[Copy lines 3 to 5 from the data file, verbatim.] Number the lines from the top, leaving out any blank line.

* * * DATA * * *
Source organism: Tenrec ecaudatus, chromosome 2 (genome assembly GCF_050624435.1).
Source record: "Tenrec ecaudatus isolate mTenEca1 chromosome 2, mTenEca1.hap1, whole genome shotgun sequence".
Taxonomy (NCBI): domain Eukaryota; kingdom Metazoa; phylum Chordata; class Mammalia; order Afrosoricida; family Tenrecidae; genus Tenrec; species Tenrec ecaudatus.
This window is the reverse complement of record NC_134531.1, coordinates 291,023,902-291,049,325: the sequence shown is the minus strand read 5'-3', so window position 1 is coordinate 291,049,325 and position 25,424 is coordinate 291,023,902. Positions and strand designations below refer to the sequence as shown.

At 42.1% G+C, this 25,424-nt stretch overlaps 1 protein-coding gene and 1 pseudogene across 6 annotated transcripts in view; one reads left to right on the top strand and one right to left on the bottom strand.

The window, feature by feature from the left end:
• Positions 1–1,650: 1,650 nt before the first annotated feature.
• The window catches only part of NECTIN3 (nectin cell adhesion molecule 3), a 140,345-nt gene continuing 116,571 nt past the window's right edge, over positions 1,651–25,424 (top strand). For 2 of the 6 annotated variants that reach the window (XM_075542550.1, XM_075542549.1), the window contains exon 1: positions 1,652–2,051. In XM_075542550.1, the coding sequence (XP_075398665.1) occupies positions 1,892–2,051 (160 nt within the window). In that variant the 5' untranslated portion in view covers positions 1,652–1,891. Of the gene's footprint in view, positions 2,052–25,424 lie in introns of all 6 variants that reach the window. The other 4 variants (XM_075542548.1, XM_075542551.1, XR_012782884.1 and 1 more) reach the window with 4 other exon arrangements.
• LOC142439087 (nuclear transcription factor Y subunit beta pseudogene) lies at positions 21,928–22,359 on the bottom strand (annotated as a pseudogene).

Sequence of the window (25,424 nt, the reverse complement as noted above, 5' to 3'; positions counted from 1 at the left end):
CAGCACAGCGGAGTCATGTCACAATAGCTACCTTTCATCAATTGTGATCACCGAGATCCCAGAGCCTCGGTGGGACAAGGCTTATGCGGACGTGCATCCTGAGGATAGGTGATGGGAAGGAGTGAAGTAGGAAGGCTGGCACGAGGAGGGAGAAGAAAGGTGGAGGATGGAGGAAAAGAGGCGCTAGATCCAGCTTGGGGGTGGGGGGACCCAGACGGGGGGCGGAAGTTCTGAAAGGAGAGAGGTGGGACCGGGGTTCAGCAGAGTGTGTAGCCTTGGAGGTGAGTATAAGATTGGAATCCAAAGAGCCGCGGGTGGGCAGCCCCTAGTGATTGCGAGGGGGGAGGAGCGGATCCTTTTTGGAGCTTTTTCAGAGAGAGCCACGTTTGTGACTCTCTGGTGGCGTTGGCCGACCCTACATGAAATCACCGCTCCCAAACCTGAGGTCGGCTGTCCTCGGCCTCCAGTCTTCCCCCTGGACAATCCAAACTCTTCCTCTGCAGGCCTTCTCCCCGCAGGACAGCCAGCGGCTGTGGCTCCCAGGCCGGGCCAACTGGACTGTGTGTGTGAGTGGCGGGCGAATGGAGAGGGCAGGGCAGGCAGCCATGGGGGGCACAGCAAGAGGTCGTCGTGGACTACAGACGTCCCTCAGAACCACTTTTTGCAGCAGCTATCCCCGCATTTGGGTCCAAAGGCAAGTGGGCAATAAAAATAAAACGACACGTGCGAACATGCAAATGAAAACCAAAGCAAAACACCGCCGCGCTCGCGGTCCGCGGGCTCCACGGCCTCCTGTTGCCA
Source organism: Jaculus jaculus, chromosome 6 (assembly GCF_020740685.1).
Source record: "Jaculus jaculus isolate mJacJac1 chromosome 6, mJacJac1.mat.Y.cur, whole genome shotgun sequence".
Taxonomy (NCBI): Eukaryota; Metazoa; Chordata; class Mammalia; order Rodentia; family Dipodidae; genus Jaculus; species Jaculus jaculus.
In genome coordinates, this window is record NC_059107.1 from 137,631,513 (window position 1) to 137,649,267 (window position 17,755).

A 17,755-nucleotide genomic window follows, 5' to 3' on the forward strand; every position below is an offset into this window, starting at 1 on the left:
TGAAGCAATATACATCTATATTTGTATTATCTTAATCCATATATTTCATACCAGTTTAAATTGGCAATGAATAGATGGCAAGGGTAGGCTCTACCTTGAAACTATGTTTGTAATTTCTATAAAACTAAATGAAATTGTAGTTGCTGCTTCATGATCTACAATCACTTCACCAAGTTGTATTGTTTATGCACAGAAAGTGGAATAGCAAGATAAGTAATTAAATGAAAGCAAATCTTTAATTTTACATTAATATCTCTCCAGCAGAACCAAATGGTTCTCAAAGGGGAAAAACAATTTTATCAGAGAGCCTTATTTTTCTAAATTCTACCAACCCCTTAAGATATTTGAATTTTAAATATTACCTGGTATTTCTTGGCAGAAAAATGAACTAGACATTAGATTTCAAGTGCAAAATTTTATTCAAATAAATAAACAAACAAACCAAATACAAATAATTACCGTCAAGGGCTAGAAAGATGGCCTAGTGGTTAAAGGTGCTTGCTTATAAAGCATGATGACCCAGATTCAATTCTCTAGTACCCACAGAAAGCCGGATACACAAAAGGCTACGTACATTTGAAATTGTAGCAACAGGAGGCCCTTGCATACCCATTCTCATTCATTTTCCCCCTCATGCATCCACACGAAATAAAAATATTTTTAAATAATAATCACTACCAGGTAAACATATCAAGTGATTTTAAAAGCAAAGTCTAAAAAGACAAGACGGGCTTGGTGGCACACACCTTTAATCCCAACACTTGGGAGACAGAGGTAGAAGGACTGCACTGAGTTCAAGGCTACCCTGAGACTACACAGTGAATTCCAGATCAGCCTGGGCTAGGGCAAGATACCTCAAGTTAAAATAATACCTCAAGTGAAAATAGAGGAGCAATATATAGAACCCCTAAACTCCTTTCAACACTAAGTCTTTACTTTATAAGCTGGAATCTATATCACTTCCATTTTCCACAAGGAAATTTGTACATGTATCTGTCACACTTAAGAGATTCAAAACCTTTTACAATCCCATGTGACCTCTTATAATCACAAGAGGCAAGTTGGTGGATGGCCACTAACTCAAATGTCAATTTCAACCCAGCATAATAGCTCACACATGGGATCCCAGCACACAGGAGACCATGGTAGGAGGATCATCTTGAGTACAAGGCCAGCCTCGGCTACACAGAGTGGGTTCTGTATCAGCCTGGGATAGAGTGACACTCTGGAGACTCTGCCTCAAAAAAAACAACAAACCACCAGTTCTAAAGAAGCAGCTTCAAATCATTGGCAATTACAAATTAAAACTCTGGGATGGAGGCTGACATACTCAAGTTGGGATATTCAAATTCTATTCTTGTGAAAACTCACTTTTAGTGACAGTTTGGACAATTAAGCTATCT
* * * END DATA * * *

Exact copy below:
Taxonomy (NCBI): domain Eukaryota; kingdom Metazoa; phylum Chordata; class Mammalia; order Afrosoricida; family Tenrecidae; genus Tenrec; species Tenrec ecaudatus.
This window is the reverse complement of record NC_134531.1, coordinates 291,023,902-291,049,325: the sequence shown is the minus strand read 5'-3', so window position 1 is coordinate 291,049,325 and position 25,424 is coordinate 291,023,902. Positions and strand designations below refer to the sequence as shown.

At 42.1% G+C, this 25,424-nt stretch overlaps 1 protein-coding gene and 1 pseudogene across 6 annotated transcripts in view; one reads left to right on the top strand and one right to left on the bottom strand.